On Thursday, March 11, the thundering John Greenwood “Spirit of Le Mans” Corvette arrived at the Motorsports Hall of Fame of America for an extended stay. One of two Greenwood Corvettes owned by Florida collector Steve Goldin, it took the IMSA Class pole at the 1976 24 Hours of Le Mans.
“Few cars say American motorsports louder and prouder than a big-block, John Greenwood Corvette,” said MSHFA President George Levy. “It’s been an instant hit with our guests.”
Detroit brothers John and Burt Greenwood stunned the racing world with a succession of rapid Corvettes. In them, John won the 1970 and ’71 SCCA A Production national titles and took a class win (with television star Dick Smothers) at the 1972 12 Hours of Sebring.
John also stood on the top step at the 1974 IMSA Championship Finals at Daytona International Speedway over inductees Al Holbert (MSHFA Class of 1993) and Peter Gregg (MSHFA Class of 2000), and captured the 1975 SCCA Trans-Am title among a bevy of other wins, poles and fastest laps.
The 2,885 lb Greenwood Corvette’s unique widebody stance made room for massive tires front and rear and generated more than 1,000 lbs. of downforce. The 467 cubic inch all-aluminum Chevy generated 700-725 horsepower.
The signature Stars and Stripes paint schemes came from a birthday gift. “I bought John a ‘Stars and Stripes’ sweater for his birthday and I suggested we go ‘loud and proud,'” brother Burt explained. “Let’s be an American flag.
Several of the most fondly remembered iterations of the flag motif came from asking for help from Chevrolet designer and Corvette Hall of Fame inductee Randy Wittine who had ties to the sometimes-rival Owens-Corning Corvette team. Over the years Wittine has created many of the sport’s most memorable liveries in addition to doing the master modeling of the Widebody Corvette.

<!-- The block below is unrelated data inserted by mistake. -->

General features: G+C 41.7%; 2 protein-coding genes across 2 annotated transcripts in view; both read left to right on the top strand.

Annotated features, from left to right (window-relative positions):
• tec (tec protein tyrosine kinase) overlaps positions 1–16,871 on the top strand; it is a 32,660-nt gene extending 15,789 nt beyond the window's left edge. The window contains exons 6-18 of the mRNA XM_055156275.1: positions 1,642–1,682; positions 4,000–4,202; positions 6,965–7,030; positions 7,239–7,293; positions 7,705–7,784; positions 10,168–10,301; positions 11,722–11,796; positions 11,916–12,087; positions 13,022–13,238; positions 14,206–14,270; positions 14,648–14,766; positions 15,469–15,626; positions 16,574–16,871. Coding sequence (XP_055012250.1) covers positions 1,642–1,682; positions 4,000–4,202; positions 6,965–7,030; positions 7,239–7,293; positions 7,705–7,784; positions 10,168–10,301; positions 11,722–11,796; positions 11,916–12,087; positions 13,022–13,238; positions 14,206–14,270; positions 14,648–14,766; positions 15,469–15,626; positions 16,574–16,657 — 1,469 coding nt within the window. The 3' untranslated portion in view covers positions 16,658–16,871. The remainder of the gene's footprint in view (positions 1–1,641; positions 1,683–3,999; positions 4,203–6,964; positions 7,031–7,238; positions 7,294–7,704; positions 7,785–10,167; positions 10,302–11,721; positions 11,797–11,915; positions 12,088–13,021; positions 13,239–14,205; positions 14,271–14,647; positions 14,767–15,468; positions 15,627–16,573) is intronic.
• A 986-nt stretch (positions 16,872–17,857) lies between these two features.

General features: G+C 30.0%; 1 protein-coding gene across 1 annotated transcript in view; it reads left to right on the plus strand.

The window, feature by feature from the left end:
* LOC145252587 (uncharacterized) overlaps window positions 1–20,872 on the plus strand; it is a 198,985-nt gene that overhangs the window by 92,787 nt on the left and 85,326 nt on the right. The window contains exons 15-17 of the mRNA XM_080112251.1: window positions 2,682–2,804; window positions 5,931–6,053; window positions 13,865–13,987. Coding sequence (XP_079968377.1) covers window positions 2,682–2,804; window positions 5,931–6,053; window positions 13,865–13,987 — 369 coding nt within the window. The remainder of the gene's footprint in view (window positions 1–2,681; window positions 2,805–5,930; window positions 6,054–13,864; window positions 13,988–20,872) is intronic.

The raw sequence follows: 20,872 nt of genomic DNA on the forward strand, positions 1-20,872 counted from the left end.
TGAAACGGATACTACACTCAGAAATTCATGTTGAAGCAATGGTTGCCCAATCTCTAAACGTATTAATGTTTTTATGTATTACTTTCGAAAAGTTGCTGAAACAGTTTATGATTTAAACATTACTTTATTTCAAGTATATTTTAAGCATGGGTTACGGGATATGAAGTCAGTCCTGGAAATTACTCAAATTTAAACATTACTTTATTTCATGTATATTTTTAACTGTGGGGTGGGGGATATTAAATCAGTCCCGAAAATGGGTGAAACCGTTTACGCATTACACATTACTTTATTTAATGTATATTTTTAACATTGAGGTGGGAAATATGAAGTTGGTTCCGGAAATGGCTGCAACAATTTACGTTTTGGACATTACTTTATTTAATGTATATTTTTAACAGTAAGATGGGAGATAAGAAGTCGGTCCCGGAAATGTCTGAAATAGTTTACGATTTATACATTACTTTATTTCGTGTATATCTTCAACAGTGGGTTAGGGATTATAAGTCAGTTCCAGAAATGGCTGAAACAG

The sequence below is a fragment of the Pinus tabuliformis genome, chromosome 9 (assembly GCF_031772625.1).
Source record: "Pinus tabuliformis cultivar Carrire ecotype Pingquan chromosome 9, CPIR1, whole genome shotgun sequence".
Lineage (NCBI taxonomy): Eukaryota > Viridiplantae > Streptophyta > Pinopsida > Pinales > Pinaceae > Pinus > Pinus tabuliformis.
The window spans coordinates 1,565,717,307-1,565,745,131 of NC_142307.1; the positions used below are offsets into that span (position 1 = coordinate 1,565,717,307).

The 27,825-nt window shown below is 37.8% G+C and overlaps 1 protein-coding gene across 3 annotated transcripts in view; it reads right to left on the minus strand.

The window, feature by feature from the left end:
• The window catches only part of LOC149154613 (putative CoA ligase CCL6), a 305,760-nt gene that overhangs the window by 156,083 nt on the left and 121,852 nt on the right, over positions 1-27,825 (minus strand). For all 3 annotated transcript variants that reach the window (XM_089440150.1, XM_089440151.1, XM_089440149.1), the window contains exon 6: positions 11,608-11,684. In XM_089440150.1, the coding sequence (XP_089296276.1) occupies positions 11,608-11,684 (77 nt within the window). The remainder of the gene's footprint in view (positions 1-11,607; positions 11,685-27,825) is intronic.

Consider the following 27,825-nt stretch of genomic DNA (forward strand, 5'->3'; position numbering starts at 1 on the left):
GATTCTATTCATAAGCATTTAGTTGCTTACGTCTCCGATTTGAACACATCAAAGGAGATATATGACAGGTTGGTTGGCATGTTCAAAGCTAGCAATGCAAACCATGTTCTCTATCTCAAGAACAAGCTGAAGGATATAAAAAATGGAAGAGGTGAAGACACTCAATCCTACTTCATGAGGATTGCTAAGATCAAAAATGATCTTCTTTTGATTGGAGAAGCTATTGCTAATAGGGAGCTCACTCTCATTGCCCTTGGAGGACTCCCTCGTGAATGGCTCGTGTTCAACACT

John Greenwood died in 2015. Family members at the museum to greet the car included brother Burt; John’s son, Joe; and his grandchildren, Mallory and Logan. They were joined by owner Goldin, and past and present IMSA luminaries Scott Atherton, John Doonan and Mark Raffauf.
“It’s a real beast,” IMSA President Doonan said. “What Bill France Sr. and John Bishop did with IMSA, in terms of its original mission, was to allow people like John and others, who had a dream to go racing, and provided a platform that allowed them to do that at a cost-effective level.”
France helped Bishop found IMSA in 1969.
“We are very proud to recognize and remember the significant engineering and racing accomplishments that John and Burt Greenwood brought to the Corvette Racing legacy,” Goldin said.
Goldin also owns the Corvette’s “Spirit of Sebring” stablemate, which won the 1975 IMSA finale and qualified on the outright pole for the 1976 12 Hours of Sebring. The Spirit of Sebring Corvette was previously owned by Paul Newman and will be on display at the Amelia Island Concours d’Elegance in May.
For more information, visit the MSHFA at www.mshf.com. For MSHFA tickets, call 1-800-PIT-SHOP.